Role of Intelligentsia in Present Day Crisis-ridden Sikh Society
The Institute of Sikh Studies held a seminar on The Role of Sikh Intelligentsia in the Present Day Crisis-ridden Sikh Society in Chandigarh on Dec. 1 and 2. Many eminent scholars expressed their views on this topic. I was also invited to present a paper.
The Sikh intellectuals should try to understand the causes of the crisis and find solutions to the crisis. There are two main causes of the crisis. First, the crisis is a part of the global crisis. Second, there are internal causes within Sikh Society. The main reasons for global crisis are that the present globalization lacks an ethical aspect as well as a global perspective. There is also an imbalance between the material and spiritual aspects of life. Life is heavily-tilted towards the material aspect, and the spiritual aspect has become so weak that it has, for all practical purposes, disappeared.
The main internal cause is that the Sikh society is facing an ever widening gap between its Sikh principles and its practices. The Universal spirit of the Sikh philosophy is giving up to narrow-mindedness and ritualism. Casteism has re-emerged and is becoming stronger every day. Sometimes, it feels as if the Sikh Society is facing deeper caste divisions even more than the Hindu Society. As opposed to the Guru's teachings, we are putting our historical identity above our ideological identity. The Gurus gave us a clear message that material things alone cannot give us true happiness. However, it seems that the Sikhs are becoming one of the most enthusiastic admirers of western consumerism.
The Sikh religion was started as a religion for the uplifting of the oppressed and the downtrodden. It gave a strong message for social equality and justice. This religion was started for the benefit of Bhai Lalos (the toiling masses). However, Malik Bhagos (the rich and powerful) are gaining more and more control over the religion. Sikh philosophy advocates that we should be motivated by two fundamental principles: Universal concern and Universal welfare. However, we seem to be motivated by anti-others feeling. Before 1947, our leaders seemed to have an anti-Muslim tilt. The community has paid a very heavy price for the decisions made by those leaders. However, now some people among the Sikhs seem to be motivated by an anti-Hindu feeling. This is likely to prove equally wrong.
The root cause for this deviation seems to be de-emphasizing our philosophy, and not understanding fundamental principles of Sikhism. We can give two examples of this phenomenon. The leading community (the Jatts) is showing a tendency to put its historical identity (caste) above its philosophical and ideological identity (Sikh). We can see ample evidence of this phenomenon. Earlier if you asked the question, "Who are you?" The likely answer was, "We are Jatt Sikhs." If you ask the same question today in Punjab, the likely answer is, "We are Jatts." A vast majority of young men have cut their hair. A big majority of girls want to marry clean-shaven boys. Many young men and girls do not like to use Singh or Kaur with their names and only want to use their sub-caste as their last name. All of these reflect a tendency to move away from our Sikh heritage and putting our historical identity above our philosophical identity.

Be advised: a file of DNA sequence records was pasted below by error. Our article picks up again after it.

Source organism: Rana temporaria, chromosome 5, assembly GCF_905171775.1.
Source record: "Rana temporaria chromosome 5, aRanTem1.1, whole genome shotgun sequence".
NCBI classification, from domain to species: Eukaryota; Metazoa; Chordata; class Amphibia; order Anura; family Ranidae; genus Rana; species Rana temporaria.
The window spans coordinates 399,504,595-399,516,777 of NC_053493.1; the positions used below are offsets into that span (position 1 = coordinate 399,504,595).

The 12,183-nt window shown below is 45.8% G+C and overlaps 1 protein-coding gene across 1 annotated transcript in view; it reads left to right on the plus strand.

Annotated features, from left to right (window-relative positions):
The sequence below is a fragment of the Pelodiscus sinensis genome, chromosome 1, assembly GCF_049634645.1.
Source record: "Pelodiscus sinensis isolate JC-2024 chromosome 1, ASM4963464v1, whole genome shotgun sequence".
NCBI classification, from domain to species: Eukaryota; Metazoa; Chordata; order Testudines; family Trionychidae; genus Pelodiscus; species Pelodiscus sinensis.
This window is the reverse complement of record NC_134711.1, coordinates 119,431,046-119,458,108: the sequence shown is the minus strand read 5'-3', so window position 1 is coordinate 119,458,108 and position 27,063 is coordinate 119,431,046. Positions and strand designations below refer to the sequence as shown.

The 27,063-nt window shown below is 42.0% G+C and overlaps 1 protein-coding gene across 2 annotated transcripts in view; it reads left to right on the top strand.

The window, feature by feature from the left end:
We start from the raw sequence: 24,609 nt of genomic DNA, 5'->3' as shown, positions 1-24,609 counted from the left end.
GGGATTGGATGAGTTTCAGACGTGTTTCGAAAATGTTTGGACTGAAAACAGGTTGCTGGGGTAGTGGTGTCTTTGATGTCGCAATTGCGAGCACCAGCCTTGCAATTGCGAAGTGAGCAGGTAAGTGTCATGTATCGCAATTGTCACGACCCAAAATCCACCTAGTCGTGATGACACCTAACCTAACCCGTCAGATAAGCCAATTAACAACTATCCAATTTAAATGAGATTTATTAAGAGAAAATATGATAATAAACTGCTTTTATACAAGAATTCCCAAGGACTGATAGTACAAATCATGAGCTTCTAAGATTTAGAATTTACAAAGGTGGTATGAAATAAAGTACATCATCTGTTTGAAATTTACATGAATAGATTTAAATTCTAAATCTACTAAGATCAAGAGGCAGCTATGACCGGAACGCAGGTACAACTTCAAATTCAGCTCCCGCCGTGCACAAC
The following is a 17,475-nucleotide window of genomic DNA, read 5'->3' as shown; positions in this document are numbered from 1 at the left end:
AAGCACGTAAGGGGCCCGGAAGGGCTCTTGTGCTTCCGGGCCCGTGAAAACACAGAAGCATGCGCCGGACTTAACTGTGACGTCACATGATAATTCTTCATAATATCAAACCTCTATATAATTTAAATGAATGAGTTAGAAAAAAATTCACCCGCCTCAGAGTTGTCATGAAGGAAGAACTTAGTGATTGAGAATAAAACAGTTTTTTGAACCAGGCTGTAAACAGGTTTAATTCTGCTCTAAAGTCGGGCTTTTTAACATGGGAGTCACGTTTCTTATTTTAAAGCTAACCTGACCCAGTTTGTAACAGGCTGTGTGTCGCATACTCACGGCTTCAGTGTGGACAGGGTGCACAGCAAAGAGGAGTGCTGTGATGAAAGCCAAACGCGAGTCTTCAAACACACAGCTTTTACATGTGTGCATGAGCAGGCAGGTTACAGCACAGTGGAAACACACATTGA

Another example of putting history above philosophy is the emphasis on the concept of a nation or a country before understanding Sikh philosophy and principles. When questioned about this tendency, the answer I got was that the priority for Sikhs should be getting their own home. Once we get our own house, then we will discuss Sikh philosophy. At least to me it appears like putting the cart before the horse. The house for the Sikhs does not mean that it is made of cement and bricks it means a foundation built on Sikh philosophy, Sikh ethics and Sikh morality.
Another example of this phenomenon is that some Sikhs see Jewish community as the role model for Sikhs. They feel that these people control America and they also have their own country. This unprincipled stand denies the fact that every religion is a product of unique historical, geographical, social and cultural conditions, and no two religions can be exactly the same.
The Sikh intellectuals should also understand the role played by the Marxists in Punjab. There is a big similarity of Marxist principles with Sikh principles. Sikhism has three fundamental principles: Kirat Karo (engage in honest and productive work), Naam Jappo (enlighten yourself spiritually), Wand Chako (share your resources for the benefit of society). Marxism has two fundamental principles, Kirat Karo and Wand Chako. There is about 70% similarity. The only difference is of Naam Jappo. However, if we understand Naam Jappo as becoming an enlightened person, then there remains no difference. Moreover, without becoming an enlightened person, you can neither engage in honest and productive work nor you can practice sharing of your resources for the common good. So Marxism is not anti Sikh, it is rather complementary to fundamental Sikh ethos.